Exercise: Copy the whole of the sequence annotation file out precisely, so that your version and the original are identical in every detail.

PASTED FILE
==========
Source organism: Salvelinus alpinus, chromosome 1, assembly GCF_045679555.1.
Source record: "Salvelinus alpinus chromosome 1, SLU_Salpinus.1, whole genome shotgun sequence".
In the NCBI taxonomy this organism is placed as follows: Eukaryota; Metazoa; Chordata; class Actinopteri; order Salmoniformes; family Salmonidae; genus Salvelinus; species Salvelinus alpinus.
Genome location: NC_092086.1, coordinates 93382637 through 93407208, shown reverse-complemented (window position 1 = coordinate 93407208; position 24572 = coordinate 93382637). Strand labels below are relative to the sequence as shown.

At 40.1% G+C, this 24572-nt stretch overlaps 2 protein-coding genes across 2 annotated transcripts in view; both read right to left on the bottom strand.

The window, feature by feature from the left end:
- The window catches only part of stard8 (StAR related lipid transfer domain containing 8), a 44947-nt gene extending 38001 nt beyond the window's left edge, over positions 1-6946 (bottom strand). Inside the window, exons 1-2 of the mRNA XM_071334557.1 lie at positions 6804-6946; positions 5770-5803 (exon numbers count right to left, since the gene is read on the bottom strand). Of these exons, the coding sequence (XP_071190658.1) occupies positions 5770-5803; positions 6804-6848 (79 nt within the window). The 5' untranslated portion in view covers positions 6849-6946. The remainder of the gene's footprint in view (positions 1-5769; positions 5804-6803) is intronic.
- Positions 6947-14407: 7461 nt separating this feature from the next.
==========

Source organism: Salvelinus alpinus, chromosome 1, assembly GCF_045679555.1.
Source record: "Salvelinus alpinus chromosome 1, SLU_Salpinus.1, whole genome shotgun sequence".
In the NCBI taxonomy this organism is placed as follows: Eukaryota; Metazoa; Chordata; class Actinopteri; order Salmoniformes; family Salmonidae; genus Salvelinus; species Salvelinus alpinus.
Genome location: NC_092086.1, coordinates 93382637 through 93407208, shown reverse-complemented (window position 1 = coordinate 93407208; position 24572 = coordinate 93382637). Strand labels below are relative to the sequence as shown.

At 40.1% G+C, this 24572-nt stretch overlaps 2 protein-coding genes across 2 annotated transcripts in view; both read right to left on the bottom strand.

The window, feature by feature from the left end:
- The window catches only part of stard8 (StAR related lipid transfer domain containing 8), a 44947-nt gene extending 38001 nt beyond the window's left edge, over positions 1-6946 (bottom strand). Inside the window, exons 1-2 of the mRNA XM_071334557.1 lie at positions 6804-6946; positions 5770-5803 (exon numbers count right to left, since the gene is read on the bottom strand). Of these exons, the coding sequence (XP_071190658.1) occupies positions 5770-5803; positions 6804-6848 (79 nt within the window). The 5' untranslated portion in view covers positions 6849-6946. The remainder of the gene's footprint in view (positions 1-5769; positions 5804-6803) is intronic.
- Positions 6947-14407: 7461 nt separating this feature from the next.